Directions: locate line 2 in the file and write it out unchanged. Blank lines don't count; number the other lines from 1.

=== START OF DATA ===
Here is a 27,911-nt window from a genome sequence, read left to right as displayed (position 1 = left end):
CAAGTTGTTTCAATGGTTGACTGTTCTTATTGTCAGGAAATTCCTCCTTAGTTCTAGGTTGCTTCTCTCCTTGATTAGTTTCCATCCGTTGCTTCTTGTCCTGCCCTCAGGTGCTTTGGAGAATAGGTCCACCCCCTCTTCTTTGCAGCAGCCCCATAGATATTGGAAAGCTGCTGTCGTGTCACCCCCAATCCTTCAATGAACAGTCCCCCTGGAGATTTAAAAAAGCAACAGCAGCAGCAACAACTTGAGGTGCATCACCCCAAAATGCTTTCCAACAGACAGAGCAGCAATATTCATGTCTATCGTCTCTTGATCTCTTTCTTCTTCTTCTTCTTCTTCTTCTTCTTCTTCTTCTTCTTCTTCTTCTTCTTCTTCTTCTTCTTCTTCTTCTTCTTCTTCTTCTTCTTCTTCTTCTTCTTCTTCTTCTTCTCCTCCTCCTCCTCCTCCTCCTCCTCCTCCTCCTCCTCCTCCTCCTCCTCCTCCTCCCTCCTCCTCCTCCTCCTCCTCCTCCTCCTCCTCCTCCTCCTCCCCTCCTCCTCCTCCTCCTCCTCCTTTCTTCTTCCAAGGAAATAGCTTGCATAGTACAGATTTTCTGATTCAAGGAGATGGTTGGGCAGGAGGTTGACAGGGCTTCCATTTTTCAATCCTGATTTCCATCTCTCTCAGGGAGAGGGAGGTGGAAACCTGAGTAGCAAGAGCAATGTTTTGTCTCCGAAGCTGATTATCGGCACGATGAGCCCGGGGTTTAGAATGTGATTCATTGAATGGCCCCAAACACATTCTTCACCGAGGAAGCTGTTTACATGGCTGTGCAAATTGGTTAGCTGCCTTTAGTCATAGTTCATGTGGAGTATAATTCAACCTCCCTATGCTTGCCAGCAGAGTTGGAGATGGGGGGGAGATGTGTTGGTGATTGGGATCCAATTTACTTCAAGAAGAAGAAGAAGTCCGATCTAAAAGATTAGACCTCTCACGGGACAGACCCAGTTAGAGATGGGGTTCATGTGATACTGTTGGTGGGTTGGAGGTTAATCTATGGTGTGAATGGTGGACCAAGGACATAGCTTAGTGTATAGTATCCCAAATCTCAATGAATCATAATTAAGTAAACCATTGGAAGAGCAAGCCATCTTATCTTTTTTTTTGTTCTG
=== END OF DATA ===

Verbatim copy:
CAAGTTGTTTCAATGGTTGACTGTTCTTATTGTCAGGAAATTCCTCCTTAGTTCTAGGTTGCTTCTCTCCTTGATTAGTTTCCATCCGTTGCTTCTTGTCCTGCCCTCAGGTGCTTTGGAGAATAGGTCCACCCCCTCTTCTTTGCAGCAGCCCCATAGATATTGGAAAGCTGCTGTCGTGTCACCCCCAATCCTTCAATGAACAGTCCCCCTGGAGATTTAAAAAAGCAACAGCAGCAGCAACAACTTGAGGTGCATCACCCCAAAATGCTTTCCAACAGACAGAGCAGCAATATTCATGTCTATCGTCTCTTGATCTCTTTCTTCTTCTTCTTCTTCTTCTTCTTCTTCTTCTTCTTCTTCTTCTTCTTCTTCTTCTTCTTCTTCTTCTTCTTCTTCTTCTTCTTCTTCTTCTTCTTCTTCTTCTTCTTCTCCTCCTCCTCCTCCTCCTCCTCCTCCTCCTCCTCCTCCTCCTCCTCCTCCTCCTCCCTCCTCCTCCTCCTCCTCCTCCTCCTCCTCCTCCTCCTCCTCCCCTCCTCCTCCTCCTCCTCCTCCTTTCTTCTTCCAAGGAAATAGCTTGCATAGTACAGATTTTCTGATTCAAGGAGATGGTTGGGCAGGAGGTTGACAGGGCTTCCATTTTTCAATCCTGATTTCCATCTCTCTCAGGGAGAGGGAGGTGGAAACCTGAGTAGCAAGAGCAATGTTTTGTCTCCGAAGCTGATTATCGGCACGATGAGCCCGGGGTTTAGAATGTGATTCATTGAATGGCCCCAAACACATTCTTCACCGAGGAAGCTGTTTACATGGCTGTGCAAATTGGTTAGCTGCCTTTAGTCATAGTTCATGTGGAGTATAATTCAACCTCCCTATGCTTGCCAGCAGAGTTGGAGATGGGGGGGAGATGTGTTGGTGATTGGGATCCAATTTACTTCAAGAAGAAGAAGAAGTCCGATCTAAAAGATTAGACCTCTCACGGGACAGACCCAGTTAGAGATGGGGTTCATGTGATACTGTTGGTGGGTTGGAGGTTAATCTATGGTGTGAATGGTGGACCAAGGACATAGCTTAGTGTATAGTATCCCAAATCTCAATGAATCATAATTAAGTAAACCATTGGAAGAGCAAGCCATCTTATCTTTTTTTTTGTTCTG